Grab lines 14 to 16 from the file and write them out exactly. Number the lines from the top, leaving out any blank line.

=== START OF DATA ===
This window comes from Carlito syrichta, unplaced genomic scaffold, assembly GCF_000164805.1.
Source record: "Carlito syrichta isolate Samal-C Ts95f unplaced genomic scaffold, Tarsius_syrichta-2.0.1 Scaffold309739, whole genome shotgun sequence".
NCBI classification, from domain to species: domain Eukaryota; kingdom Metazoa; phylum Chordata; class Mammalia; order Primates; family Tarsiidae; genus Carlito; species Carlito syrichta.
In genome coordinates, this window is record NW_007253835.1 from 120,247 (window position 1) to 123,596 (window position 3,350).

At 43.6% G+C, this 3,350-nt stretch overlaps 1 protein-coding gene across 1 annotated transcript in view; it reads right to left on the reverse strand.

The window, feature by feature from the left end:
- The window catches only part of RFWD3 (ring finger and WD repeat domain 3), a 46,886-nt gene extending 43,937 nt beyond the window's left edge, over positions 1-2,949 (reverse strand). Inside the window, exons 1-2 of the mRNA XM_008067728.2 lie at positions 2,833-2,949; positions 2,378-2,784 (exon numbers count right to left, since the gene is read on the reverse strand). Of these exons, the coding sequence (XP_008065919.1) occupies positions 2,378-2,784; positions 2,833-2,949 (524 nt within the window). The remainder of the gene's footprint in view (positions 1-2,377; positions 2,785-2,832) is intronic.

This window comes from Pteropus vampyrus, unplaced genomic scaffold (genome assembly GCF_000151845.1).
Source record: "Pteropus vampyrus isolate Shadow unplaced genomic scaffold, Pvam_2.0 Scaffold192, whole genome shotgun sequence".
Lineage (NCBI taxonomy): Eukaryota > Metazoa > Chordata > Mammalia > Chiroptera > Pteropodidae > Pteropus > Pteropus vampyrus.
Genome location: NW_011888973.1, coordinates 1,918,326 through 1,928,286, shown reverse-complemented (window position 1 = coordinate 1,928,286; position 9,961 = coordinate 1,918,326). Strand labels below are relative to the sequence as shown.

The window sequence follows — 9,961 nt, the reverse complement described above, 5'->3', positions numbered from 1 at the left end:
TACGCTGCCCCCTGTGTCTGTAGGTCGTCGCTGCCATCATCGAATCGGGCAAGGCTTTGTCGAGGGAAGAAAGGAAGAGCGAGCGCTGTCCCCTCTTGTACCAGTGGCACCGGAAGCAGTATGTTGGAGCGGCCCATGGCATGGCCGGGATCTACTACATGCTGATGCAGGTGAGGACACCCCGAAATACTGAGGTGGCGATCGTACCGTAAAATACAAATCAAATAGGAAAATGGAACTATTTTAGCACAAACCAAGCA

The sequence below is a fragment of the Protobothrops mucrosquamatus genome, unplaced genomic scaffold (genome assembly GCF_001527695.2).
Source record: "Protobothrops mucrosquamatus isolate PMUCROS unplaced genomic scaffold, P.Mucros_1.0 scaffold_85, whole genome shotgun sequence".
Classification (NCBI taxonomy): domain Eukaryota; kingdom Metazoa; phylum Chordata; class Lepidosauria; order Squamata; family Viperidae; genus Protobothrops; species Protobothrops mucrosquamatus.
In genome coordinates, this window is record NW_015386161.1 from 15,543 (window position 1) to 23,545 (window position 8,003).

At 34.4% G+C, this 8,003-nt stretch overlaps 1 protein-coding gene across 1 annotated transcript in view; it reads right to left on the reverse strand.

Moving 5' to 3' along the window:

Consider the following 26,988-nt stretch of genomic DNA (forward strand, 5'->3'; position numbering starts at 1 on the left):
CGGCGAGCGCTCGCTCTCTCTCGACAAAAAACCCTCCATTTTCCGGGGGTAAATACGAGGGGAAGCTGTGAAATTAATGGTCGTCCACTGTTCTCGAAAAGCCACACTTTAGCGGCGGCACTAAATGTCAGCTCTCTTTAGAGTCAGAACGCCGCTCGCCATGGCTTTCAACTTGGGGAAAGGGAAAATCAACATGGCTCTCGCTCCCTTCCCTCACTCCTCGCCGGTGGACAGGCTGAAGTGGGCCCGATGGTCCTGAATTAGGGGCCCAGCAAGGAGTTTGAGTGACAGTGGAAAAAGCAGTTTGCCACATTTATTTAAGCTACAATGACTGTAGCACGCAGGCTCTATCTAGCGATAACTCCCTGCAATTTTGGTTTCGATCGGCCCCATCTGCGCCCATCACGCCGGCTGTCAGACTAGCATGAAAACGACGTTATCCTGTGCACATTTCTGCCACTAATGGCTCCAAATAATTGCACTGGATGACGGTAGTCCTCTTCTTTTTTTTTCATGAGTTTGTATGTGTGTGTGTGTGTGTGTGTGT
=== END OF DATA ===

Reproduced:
The sequence below is a fragment of the Protobothrops mucrosquamatus genome, unplaced genomic scaffold (genome assembly GCF_001527695.2).
Source record: "Protobothrops mucrosquamatus isolate PMUCROS unplaced genomic scaffold, P.Mucros_1.0 scaffold_85, whole genome shotgun sequence".
Classification (NCBI taxonomy): domain Eukaryota; kingdom Metazoa; phylum Chordata; class Lepidosauria; order Squamata; family Viperidae; genus Protobothrops; species Protobothrops mucrosquamatus.